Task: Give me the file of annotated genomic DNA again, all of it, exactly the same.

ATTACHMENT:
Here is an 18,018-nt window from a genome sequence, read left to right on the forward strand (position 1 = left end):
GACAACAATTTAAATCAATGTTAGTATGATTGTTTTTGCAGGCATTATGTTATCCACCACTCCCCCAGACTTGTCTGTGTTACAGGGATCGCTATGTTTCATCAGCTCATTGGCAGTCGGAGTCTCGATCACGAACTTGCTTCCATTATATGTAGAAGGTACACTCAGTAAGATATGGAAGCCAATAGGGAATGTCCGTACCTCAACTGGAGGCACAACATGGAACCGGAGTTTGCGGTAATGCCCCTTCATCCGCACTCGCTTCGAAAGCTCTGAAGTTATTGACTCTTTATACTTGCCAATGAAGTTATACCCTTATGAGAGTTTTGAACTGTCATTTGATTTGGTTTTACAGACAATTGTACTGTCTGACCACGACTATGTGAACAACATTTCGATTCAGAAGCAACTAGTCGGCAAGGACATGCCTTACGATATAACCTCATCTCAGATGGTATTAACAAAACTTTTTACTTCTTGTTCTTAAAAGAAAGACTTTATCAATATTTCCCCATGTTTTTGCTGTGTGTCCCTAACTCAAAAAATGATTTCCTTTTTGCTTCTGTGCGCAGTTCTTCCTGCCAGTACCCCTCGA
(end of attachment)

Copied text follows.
Here is an 18,018-nt window from a genome sequence, read left to right on the forward strand (position 1 = left end):
GACAACAATTTAAATCAATGTTAGTATGATTGTTTTTGCAGGCATTATGTTATCCACCACTCCCCCAGACTTGTCTGTGTTACAGGGATCGCTATGTTTCATCAGCTCATTGGCAGTCGGAGTCTCGATCACGAACTTGCTTCCATTATATGTAGAAGGTACACTCAGTAAGATATGGAAGCCAATAGGGAATGTCCGTACCTCAACTGGAGGCACAACATGGAACCGGAGTTTGCGGTAATGCCCCTTCATCCGCACTCGCTTCGAAAGCTCTGAAGTTATTGACTCTTTATACTTGCCAATGAAGTTATACCCTTATGAGAGTTTTGAACTGTCATTTGATTTGGTTTTACAGACAATTGTACTGTCTGACCACGACTATGTGAACAACATTTCGATTCAGAAGCAACTAGTCGGCAAGGACATGCCTTACGATATAACCTCATCTCAGATGGTATTAACAAAACTTTTTACTTCTTGTTCTTAAAAGAAAGACTTTATCAATATTTCCCCATGTTTTTGCTGTGTGTCCCTAACTCAAAAAATGATTTCCTTTTTGCTTCTGTGCGCAGTTCTTCCTGCCAGTACCCCTCGA